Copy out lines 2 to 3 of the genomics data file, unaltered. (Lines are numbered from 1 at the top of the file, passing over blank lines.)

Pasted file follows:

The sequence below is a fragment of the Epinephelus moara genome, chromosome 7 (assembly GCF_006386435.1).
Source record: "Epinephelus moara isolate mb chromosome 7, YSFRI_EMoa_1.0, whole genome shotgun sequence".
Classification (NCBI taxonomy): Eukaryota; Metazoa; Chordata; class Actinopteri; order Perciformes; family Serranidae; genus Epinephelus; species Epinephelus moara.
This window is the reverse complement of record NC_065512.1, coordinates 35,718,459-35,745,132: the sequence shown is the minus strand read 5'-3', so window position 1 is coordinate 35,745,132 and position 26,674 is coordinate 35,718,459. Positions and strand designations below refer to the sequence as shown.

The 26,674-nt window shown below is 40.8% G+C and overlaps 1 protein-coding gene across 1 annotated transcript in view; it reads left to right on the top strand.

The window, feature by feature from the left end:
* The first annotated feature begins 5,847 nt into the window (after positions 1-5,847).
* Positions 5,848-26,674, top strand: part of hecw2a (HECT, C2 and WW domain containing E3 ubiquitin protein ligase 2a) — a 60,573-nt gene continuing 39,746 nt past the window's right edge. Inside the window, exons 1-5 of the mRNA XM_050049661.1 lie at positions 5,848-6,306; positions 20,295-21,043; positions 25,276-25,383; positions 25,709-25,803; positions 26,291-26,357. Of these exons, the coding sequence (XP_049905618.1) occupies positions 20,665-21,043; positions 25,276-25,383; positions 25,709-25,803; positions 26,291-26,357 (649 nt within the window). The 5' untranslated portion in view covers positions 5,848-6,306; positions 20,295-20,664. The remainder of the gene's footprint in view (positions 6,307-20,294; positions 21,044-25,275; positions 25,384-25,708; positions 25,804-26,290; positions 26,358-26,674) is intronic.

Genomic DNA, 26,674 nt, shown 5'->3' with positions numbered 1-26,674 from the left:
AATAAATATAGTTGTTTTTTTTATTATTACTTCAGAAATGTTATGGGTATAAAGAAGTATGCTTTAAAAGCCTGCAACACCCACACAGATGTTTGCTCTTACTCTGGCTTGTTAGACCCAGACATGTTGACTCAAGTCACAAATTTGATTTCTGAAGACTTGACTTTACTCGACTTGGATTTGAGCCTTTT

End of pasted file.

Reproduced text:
Source record: "Epinephelus moara isolate mb chromosome 7, YSFRI_EMoa_1.0, whole genome shotgun sequence".
Classification (NCBI taxonomy): Eukaryota; Metazoa; Chordata; class Actinopteri; order Perciformes; family Serranidae; genus Epinephelus; species Epinephelus moara.